There is a term that is talked about a lot, especially at times of the year where food becomes the protagonist, it is emotional eating. We all know the close and sometimes complex relationship that each person has with food, with our diet; and how in that relationship emotions have a prominent role.
Much of what happens to us in life is related to food: celebrations, events, but we also associate stress, confusion, sadness or anguish with food.
The way we eat is influenced by biological, geographical, social, cultural factors and without a doubt emotional. It is the combination of all these factors that will determine how each of us eat.
This article is going to focus on the emotional factors of food, on emotional eating
We wanted to share the radio space «¡Que te como!» of the weekly Radio 5 program «We are like we want», in which Julia Vidal has participated, for the interesting theme that its director Elena Marquínez proposes to us: Food and emotions.
- Use the up / down arrow keys to increase or decrease the volume.
- Emotions and food: the origin of Emotional Eating
Food is a social activity
Eating is necessary for life and plays a physiological role in survival. Our biology developed powerful signals that lead us to eat, hunger, or stop eating, satiety . These sensations sometimes go unnoticed or are confused in many people, and with this come some imbalances.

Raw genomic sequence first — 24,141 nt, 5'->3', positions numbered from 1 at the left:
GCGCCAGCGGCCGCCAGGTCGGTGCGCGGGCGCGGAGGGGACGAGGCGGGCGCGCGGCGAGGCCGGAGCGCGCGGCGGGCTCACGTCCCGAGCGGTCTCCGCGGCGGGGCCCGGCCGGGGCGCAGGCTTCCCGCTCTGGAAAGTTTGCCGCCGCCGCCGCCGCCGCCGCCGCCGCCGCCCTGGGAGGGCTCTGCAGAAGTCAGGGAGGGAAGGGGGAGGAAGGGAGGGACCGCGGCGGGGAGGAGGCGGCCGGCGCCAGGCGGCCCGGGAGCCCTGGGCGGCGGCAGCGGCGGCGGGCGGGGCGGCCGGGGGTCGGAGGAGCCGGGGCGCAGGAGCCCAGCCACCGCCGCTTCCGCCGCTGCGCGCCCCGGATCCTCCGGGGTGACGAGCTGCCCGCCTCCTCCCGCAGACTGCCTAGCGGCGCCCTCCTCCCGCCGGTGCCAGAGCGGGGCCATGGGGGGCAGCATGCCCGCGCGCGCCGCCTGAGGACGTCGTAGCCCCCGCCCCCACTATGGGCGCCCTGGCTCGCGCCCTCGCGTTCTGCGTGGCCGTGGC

- In order not to stop eating, and thus achieve the survival of the species, eating had to produce pleasure, and the flavors of food provide it, while eliminating the discomfort we feel with hunger.
- In short, obtaining pleasure, satisfaction, calm, well-being and comfort in food is a natural response from our “reward mechanism”, but
What does it mean that food also produces emotions such as guilt, fear, lack of control, and even despair?
More information in Psychology and Psychiatry
It will surely interest you: Do you know how to recognize your fears?
Food influences our bodily, cognitive, intellectual and emotional development. In addition, accompanying the physiological function, rituals have always been united, becoming a form of communication with others and one of the most common expressions of our way of understanding life.
From the interaction between the socio-cultural and biological aspects of food, conflicts arise: foods that are not recommended, even forbidden, can be very appetizing, others generate rejection, some obsess us or generate addiction, and many are subject to fashions, others they are an expression of a lifestyle.
Food is associated with the cultural and social sphere, but also, and in a very intimate way, with the emotional sphere. Many studies have proliferated that highlight the fundamental role of emotions, in the way we eat and how we relate to food. Of course we cannot forget the role of emotions in so-called eating disorders. A wide set of motivations directs the choice of one food or another. They can even cause a person to establish an inflexible relationship with a food – in both a positive and negative sense.